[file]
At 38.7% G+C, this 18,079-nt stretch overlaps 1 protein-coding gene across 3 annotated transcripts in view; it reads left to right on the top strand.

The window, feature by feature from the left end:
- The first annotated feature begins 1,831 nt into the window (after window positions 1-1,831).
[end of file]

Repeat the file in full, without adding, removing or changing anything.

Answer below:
At 38.7% G+C, this 18,079-nt stretch overlaps 1 protein-coding gene across 3 annotated transcripts in view; it reads left to right on the top strand.

The window, feature by feature from the left end:
- The first annotated feature begins 1,831 nt into the window (after window positions 1-1,831).